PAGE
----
Title: Is excess compensation associated with the amount and content of compensation-related risk disclosures in bank proxy statements?
Authors: James W. Bannister; Harry A. Newman; Emma Y. Peng
Addresses: Barney School of Business, University of Hartford, 200 Bloomfield Avenue, West Hartford, CT 06117-1599, USA ' Schools of Business, Fordham University, 5 Columbus Circle, 13th Floor, New York, NY 10019, USA ' Schools of Business, Fordham University, 5 Columbus Circle, 13th Floor, New York, NY 10019, USA
Abstract: We examine whether banks that paid higher levels of excess compensation prior to the financial crisis made more compensation-related risk disclosures in their proxy statements and made greater changes to their compensation practices following the financial crisis. If banks with higher excess compensation in 2006 perceive that excess compensation may be positively associated with risk-taking, then we expect, and find, that they made more risk disclosures associated with their compensation plans in the 2010 proxy statement and were more likely to take actions to reduce their plans' potential to motivate greater risk-taking. Our results are consistent with the assertion that higher excess compensation banks were more likely to find that their compensation practices had motivated higher risk taking and consequently, made greater compensation related risk disclosures and made changes to their compensation practices to reduce the potential to motivate excessive risk taking.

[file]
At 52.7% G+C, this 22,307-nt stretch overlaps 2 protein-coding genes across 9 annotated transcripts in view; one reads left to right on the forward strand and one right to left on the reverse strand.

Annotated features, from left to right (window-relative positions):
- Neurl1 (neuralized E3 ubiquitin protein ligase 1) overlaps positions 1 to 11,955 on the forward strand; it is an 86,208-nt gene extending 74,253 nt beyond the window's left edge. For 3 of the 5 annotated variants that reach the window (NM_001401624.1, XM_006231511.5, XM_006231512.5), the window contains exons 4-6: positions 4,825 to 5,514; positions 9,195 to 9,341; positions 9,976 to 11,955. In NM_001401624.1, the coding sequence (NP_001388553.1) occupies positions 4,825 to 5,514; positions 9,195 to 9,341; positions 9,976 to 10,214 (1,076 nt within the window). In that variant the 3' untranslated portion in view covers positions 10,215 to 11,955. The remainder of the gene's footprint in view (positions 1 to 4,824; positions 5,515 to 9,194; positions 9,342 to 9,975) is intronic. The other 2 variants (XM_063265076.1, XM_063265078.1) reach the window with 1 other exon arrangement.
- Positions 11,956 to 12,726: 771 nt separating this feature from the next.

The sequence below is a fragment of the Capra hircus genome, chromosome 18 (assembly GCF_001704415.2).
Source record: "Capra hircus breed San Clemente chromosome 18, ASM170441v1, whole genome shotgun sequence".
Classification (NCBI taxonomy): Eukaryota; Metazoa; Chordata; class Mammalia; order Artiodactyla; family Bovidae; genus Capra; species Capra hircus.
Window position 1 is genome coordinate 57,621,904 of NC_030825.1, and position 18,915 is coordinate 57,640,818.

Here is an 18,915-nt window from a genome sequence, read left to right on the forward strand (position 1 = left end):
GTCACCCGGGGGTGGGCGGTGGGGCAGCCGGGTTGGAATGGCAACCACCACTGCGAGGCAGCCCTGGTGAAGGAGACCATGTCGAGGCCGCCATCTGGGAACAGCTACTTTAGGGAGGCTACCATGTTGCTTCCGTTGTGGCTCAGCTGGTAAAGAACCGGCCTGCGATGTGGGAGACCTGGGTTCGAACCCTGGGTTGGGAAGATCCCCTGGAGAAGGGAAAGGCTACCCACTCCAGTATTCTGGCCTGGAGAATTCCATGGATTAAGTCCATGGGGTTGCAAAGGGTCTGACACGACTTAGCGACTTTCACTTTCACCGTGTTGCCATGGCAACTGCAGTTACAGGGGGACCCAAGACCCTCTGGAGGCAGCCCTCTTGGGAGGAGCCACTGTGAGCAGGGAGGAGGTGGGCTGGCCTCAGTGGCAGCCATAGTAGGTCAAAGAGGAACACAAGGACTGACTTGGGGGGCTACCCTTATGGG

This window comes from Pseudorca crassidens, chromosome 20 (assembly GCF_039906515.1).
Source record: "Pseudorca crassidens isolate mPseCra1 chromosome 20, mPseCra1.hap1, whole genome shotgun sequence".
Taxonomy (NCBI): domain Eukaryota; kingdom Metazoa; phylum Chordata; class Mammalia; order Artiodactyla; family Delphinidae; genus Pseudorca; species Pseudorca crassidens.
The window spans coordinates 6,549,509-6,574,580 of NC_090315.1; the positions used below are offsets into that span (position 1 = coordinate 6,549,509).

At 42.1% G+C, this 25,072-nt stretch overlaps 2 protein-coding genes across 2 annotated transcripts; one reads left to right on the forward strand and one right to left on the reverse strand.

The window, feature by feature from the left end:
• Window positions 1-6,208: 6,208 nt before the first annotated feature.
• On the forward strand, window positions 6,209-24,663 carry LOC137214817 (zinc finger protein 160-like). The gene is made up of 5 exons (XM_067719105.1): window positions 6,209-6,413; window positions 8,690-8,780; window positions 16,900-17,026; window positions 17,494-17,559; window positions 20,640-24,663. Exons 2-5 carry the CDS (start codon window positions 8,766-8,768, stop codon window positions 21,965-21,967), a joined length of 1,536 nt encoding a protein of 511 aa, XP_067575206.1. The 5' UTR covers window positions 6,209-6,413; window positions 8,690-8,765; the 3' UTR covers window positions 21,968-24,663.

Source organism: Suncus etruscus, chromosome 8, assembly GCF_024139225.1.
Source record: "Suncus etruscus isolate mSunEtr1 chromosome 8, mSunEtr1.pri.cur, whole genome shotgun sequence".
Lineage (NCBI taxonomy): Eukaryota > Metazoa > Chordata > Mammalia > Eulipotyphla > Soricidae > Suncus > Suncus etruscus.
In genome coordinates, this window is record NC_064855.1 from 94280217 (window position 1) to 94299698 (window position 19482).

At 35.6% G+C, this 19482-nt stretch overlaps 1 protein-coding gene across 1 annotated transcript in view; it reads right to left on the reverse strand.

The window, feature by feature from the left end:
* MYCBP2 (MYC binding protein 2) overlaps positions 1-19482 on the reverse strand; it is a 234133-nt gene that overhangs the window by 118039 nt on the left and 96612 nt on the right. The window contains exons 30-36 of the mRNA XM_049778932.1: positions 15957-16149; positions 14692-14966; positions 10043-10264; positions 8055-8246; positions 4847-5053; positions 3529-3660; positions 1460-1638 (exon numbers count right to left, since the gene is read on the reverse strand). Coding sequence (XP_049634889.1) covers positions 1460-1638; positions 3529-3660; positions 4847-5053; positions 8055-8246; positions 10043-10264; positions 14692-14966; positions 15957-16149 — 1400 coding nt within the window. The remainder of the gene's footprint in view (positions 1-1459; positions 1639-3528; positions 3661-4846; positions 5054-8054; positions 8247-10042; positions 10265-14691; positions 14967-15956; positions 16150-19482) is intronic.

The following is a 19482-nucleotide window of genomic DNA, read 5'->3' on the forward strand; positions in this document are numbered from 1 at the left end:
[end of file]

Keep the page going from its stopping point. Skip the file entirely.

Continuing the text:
Keywords: excess compensation; compensation-related risk disclosures; bank proxy statements; risk taking; commercial banks; financial crisis.
International Journal of Banking, Accounting and Finance, 2014 Vol.5 No.3, pp.252 - 283
Available online: 14 Aug 2014 *Full-text access for editors Access for subscribers Purchase this article Comment on this article